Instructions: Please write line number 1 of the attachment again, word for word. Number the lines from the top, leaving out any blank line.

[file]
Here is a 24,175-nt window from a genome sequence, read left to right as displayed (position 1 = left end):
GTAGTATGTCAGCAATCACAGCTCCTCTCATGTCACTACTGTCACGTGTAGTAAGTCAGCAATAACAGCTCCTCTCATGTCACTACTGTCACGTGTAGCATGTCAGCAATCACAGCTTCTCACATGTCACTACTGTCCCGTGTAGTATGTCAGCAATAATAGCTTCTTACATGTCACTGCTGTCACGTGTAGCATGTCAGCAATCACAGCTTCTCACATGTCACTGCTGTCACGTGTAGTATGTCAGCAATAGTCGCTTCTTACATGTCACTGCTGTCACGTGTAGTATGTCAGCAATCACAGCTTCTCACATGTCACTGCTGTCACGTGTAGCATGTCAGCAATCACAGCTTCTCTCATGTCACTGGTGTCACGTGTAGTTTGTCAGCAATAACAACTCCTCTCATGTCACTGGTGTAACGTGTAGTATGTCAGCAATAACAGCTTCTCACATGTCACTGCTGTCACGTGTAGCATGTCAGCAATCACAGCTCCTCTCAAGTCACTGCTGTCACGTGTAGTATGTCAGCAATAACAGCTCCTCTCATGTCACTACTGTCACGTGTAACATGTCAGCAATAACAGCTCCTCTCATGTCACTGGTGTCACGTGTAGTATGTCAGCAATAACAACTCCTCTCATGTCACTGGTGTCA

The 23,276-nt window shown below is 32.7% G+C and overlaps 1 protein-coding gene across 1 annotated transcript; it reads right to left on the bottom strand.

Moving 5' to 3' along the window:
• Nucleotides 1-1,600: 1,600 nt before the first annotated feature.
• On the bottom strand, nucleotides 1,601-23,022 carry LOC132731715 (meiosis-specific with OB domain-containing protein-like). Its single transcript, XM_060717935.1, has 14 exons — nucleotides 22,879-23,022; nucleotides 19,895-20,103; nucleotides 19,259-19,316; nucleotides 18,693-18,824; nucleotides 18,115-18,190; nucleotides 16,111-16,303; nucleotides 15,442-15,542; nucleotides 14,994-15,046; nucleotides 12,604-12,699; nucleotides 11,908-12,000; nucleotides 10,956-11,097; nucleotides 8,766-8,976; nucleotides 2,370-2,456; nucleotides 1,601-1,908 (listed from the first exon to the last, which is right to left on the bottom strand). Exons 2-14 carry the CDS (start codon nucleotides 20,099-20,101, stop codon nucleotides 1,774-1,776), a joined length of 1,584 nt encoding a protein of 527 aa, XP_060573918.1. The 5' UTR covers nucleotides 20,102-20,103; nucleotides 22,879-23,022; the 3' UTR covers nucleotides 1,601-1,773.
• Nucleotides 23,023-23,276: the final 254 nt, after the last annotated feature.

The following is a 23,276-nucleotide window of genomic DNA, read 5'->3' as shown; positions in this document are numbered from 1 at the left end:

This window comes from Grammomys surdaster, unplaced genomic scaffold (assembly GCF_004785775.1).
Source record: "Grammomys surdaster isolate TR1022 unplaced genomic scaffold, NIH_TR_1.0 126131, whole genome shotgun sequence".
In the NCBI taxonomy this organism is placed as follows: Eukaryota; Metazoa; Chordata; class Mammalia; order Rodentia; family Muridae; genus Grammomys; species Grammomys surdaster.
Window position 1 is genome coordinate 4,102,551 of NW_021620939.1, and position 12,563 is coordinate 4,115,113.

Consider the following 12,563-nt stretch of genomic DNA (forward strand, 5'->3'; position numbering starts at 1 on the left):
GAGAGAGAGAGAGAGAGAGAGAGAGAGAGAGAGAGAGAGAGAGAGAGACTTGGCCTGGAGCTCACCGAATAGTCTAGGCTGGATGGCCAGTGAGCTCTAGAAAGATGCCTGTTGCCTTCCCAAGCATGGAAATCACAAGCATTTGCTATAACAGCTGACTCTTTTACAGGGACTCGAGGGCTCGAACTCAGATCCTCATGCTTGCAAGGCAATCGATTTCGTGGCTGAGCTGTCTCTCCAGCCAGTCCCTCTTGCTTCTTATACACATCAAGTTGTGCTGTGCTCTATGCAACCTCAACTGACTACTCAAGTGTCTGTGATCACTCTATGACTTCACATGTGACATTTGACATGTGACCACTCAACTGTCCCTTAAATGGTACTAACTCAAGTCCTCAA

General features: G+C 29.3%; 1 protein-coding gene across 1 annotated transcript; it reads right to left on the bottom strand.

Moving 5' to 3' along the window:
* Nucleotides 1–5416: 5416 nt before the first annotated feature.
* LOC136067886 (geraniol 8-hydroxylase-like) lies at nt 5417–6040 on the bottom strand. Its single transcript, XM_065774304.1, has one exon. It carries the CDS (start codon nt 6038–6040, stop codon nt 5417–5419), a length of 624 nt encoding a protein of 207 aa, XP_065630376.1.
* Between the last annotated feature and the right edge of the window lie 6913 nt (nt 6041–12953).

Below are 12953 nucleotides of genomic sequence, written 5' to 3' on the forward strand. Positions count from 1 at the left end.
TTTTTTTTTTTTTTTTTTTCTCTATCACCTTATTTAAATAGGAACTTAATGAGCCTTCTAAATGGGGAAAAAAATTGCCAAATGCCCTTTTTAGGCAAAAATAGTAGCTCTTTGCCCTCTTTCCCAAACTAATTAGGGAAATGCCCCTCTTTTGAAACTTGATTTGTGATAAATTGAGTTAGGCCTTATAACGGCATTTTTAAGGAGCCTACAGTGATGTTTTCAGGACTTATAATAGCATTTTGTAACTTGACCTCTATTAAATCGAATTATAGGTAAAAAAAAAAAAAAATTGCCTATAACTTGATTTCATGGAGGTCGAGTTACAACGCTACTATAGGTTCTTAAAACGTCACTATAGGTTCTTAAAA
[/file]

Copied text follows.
Here is a 24,175-nt window from a genome sequence, read left to right as displayed (position 1 = left end):